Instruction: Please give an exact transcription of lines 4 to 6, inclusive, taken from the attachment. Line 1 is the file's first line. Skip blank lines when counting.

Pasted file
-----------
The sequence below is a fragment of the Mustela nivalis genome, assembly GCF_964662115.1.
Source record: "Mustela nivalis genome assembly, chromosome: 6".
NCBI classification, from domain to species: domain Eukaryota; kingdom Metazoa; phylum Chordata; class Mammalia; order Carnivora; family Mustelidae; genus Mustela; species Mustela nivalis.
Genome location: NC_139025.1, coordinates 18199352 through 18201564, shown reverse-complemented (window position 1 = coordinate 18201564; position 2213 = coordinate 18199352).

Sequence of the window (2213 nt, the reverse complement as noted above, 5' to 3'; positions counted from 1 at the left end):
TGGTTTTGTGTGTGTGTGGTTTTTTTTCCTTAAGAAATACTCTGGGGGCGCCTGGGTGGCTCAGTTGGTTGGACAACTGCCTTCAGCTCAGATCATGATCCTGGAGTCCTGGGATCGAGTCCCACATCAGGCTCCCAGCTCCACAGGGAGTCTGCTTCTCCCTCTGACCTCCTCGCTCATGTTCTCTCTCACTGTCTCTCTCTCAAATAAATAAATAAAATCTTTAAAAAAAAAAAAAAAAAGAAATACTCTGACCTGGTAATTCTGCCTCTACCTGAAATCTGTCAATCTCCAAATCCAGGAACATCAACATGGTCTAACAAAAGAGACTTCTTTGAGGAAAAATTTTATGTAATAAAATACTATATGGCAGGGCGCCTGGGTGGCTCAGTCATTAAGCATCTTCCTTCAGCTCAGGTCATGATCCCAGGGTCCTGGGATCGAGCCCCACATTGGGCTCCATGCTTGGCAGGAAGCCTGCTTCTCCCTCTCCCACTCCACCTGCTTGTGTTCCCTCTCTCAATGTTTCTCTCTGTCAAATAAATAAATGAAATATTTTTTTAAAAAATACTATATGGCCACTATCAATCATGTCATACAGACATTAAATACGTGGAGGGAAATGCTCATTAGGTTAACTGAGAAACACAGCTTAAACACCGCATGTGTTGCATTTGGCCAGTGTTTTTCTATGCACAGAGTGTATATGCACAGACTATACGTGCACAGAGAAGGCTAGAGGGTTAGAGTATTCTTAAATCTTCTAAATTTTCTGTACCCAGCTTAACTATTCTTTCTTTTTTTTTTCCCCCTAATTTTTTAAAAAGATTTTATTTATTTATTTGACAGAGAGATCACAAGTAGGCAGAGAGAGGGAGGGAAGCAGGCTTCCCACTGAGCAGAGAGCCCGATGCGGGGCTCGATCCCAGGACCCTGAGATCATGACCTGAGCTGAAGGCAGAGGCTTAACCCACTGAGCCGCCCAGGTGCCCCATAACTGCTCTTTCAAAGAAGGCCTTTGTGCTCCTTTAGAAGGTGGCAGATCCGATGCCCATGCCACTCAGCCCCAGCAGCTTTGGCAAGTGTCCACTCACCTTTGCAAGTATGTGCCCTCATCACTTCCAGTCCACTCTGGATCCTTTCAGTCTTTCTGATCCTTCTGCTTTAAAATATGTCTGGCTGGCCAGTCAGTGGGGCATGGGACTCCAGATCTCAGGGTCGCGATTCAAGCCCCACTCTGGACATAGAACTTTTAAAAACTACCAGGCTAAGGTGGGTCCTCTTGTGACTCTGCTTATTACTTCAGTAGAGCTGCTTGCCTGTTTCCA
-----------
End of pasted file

Genome location: NC_139025.1, coordinates 18199352 through 18201564, shown reverse-complemented (window position 1 = coordinate 18201564; position 2213 = coordinate 18199352).

Sequence of the window (2213 nt, the reverse complement as noted above, 5' to 3'; positions counted from 1 at the left end):
TGGTTTTGTGTGTGTGTGGTTTTTTTTCCTTAAGAAATACTCTGGGGGCGCCTGGGTGGCTCAGTTGGTTGGACAACTGCCTTCAGCTCAGATCATGATCCTGGAGTCCTGGGATCGAGTCCCACATCAGGCTCCCAGCTCCACAGGGAGTCTGCTTCTCCCTCTGACCTCCTCGCTCATGTTCTCTCTCACTGTCTCTCTCTCAAATAAATAAATAAAATCTTTAAAAAAAAAAAAAAAAAGAAATACTCTGACCTGGTAATTCTGCCTCTACCTGAAATCTGTCAATCTCCAAATCCAGGAACATCAACATGGTCTAACAAAAGAGACTTCTTTGAGGAAAAATTTTATGTAATAAAATACTATATGGCAGGGCGCCTGGGTGGCTCAGTCATTAAGCATCTTCCTTCAGCTCAGGTCATGATCCCAGGGTCCTGGGATCGAGCCCCACATTGGGCTCCATGCTTGGCAGGAAGCCTGCTTCTCCCTCTCCCACTCCACCTGCTTGTGTTCCCTCTCTCAATGTTTCTCTCTGTCAAATAAATAAATGAAATATTTTTTTAAAAAATACTATATGGCCACTATCAATCATGTCATACAGACATTAAATACGTGGAGGGAAATGCTCATTAGGTTAACTGAGAAACACAGCTTAAACACCGCATGTGTTGCATTTGGCCAGTGTTTTTCTATGCACAGAGTGTATATGCACAGACTATACGTGCACAGAGAAGGCTAGAGGGTTAGAGTATTCTTAAATCTTCTAAATTTTCTGTACCCAGCTTAACTATTCTTTCTTTTTTTTTTCCCCCTAATTTTTTAAAAAGATTTTATTTATTTATTTGACAGAGAGATCACAAGTAGGCAGAGAGAGGGAGGGAAGCAGGCTTCCCACTGAGCAGAGAGCCCGATGCGGGGCTCGATCCCAGGACCCTGAGATCATGACCTGAGCTGAAGGCAGAGGCTTAACCCACTGAGCCGCCCAGGTGCCCCATAACTGCTCTTTCAAAGAAGGCCTTTGTGCTCCTTTAGAAGGTGGCAGATCCGATGCCCATGCCACTCAGCCCCAGCAGCTTTGGCAAGTGTCCACTCACCTTTGCAAGTATGTGCCCTCATCACTTCCAGTCCACTCTGGATCCTTTCAGTCTTTCTGATCCTTCTGCTTTAAAATATGTCTGGCTGGCCAGTCAGTGGGGCATGGGACTCCAGATCTCAGGGTCGCGATTCAAGCCCCACTCTGGACATAGAACTTTTAAAAACTACCAGGCTAAGGTGGGTCCTCTTGTGACTCTGCTTATTACTTCAGTAGAGCTGCTTGCCTGTTTCCA